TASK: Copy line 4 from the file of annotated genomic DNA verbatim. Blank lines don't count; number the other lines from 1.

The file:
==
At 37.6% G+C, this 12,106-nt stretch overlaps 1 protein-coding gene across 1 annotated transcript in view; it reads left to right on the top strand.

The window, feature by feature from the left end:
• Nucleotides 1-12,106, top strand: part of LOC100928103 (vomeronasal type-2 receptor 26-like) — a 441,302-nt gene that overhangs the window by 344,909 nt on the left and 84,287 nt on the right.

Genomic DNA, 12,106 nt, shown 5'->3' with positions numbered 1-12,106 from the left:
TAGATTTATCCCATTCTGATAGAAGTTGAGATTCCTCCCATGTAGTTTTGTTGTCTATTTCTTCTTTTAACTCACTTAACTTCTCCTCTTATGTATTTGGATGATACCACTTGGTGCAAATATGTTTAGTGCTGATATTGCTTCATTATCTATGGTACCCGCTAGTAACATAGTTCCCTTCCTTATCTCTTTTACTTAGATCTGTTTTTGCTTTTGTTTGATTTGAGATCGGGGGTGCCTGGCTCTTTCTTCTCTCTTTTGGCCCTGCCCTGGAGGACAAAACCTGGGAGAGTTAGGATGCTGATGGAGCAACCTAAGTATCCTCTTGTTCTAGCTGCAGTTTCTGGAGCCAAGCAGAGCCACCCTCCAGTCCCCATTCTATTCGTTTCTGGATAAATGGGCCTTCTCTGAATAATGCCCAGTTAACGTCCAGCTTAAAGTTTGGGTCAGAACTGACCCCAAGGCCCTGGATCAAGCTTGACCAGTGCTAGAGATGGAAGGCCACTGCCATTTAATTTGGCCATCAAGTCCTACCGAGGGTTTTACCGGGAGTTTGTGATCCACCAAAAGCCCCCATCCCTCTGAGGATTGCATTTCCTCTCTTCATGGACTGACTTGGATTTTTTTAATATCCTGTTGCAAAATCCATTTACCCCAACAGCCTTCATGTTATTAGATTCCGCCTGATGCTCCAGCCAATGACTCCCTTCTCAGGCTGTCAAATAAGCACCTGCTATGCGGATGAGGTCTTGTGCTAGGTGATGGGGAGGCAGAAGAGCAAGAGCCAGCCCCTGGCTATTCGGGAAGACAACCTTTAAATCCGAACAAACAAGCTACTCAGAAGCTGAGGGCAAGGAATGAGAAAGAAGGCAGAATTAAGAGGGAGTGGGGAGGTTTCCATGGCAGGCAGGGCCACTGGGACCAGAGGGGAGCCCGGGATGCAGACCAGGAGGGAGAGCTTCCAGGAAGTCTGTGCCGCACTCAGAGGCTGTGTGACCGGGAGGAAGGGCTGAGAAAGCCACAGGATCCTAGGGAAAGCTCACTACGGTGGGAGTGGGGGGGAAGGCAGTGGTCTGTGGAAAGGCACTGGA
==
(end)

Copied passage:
Genomic DNA, 12,106 nt, shown 5'->3' with positions numbered 1-12,106 from the left: